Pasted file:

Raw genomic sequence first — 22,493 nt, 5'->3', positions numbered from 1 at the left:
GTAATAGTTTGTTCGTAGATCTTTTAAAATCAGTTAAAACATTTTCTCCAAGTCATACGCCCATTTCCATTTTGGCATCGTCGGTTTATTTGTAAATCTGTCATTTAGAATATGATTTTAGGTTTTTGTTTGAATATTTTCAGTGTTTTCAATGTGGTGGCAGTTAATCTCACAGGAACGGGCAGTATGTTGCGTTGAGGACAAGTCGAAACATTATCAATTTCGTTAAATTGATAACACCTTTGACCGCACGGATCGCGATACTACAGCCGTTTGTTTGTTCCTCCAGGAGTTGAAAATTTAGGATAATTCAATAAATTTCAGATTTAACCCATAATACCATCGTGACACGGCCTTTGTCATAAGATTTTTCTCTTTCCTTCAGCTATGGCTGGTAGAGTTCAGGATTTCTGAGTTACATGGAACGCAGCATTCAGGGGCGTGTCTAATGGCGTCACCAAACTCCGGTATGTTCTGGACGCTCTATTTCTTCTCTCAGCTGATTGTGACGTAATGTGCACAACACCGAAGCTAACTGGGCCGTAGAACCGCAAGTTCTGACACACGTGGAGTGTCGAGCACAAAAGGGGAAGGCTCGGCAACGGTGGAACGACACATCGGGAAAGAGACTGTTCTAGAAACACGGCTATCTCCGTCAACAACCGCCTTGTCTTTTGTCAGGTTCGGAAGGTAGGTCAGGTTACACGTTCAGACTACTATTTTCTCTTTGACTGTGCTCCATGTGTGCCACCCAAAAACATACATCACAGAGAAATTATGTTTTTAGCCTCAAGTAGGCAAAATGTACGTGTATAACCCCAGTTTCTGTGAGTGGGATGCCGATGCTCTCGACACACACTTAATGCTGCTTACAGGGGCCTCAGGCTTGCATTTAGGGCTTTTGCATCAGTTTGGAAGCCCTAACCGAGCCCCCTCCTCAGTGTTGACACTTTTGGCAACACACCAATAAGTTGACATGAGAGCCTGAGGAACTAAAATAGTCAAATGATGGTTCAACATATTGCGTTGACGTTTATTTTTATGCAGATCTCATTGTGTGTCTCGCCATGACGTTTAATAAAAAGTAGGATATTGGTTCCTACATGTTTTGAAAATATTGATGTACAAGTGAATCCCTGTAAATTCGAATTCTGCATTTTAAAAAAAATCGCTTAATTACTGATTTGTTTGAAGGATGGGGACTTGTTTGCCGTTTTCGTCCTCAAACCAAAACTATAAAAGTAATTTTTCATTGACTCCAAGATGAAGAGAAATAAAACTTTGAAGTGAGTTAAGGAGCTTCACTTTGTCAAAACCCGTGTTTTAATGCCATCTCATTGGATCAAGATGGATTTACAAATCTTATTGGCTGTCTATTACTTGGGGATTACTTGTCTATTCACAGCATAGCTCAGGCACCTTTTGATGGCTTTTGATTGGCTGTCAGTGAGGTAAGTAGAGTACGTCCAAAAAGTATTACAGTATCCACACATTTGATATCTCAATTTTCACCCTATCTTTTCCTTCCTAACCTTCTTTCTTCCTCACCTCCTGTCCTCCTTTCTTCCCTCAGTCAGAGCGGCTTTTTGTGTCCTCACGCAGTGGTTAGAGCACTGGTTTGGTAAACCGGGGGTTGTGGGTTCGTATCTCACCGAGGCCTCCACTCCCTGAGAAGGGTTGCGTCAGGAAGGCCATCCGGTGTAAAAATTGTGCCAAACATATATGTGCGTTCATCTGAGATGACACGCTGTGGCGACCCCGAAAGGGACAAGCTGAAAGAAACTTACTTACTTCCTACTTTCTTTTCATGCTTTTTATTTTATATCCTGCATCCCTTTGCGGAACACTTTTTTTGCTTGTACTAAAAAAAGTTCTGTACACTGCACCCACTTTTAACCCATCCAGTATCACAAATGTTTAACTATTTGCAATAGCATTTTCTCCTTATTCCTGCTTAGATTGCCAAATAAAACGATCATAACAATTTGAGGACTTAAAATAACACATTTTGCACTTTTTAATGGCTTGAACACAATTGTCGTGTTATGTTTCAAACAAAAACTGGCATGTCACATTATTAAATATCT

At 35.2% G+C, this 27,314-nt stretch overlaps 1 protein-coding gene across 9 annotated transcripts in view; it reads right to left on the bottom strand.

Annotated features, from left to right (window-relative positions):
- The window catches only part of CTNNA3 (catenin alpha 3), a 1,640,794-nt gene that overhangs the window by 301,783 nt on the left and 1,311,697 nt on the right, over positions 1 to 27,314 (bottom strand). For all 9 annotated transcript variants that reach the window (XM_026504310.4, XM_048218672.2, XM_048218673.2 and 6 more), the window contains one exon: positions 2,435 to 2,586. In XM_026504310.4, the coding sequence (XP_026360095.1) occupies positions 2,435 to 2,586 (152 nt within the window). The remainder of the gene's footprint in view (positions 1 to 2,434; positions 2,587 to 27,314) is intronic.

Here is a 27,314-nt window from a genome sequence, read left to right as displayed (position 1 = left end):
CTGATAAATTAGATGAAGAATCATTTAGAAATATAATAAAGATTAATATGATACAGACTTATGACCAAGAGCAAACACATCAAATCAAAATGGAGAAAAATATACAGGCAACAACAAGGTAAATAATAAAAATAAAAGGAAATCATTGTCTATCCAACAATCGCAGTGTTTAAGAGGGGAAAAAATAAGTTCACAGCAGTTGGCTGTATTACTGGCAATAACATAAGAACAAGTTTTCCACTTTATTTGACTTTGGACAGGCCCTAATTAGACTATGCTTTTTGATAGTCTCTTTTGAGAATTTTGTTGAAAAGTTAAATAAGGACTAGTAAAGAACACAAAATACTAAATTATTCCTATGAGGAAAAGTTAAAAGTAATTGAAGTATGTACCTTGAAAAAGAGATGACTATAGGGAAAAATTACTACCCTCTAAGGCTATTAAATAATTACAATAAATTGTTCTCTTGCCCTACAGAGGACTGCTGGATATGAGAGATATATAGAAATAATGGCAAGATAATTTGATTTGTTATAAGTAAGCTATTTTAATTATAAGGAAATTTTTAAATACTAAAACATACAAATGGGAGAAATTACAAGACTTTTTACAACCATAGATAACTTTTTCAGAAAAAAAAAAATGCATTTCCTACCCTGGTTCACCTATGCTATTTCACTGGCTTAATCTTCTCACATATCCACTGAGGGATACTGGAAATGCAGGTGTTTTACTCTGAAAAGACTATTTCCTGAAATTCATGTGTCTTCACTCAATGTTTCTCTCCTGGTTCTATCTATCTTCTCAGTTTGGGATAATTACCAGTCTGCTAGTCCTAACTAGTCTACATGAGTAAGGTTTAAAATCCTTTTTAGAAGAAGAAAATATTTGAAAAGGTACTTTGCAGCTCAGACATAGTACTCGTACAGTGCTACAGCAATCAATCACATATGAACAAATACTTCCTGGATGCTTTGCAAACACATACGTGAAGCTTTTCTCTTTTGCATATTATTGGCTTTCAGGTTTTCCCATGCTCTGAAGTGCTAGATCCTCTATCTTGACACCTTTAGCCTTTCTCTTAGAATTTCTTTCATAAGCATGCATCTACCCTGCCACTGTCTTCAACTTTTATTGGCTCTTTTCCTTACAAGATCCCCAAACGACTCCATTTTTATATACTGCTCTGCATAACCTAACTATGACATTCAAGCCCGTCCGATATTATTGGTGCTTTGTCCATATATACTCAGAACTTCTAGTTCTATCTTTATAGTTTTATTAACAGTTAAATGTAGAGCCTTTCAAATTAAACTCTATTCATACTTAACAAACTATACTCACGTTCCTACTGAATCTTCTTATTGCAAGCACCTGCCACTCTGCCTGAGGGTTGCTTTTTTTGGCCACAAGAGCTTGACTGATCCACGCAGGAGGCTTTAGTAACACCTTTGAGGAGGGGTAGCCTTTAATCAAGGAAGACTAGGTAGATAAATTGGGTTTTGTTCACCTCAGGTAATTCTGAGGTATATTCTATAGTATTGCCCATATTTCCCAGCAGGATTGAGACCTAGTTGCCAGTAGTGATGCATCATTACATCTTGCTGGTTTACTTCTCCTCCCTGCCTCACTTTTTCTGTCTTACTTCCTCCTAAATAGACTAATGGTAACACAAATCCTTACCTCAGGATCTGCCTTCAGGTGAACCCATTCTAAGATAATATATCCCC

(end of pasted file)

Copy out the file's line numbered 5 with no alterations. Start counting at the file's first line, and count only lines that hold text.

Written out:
- The window catches only part of CTNNA3 (catenin alpha 3), a 1,640,794-nt gene that overhangs the window by 301,783 nt on the left and 1,311,697 nt on the right, over positions 1 to 27,314 (bottom strand). For all 9 annotated transcript variants that reach the window (XM_026504310.4, XM_048218672.2, XM_048218673.2 and 6 more), the window contains one exon: positions 2,435 to 2,586. In XM_026504310.4, the coding sequence (XP_026360095.1) occupies positions 2,435 to 2,586 (152 nt within the window). The remainder of the gene's footprint in view (positions 1 to 2,434; positions 2,587 to 27,314) is intronic.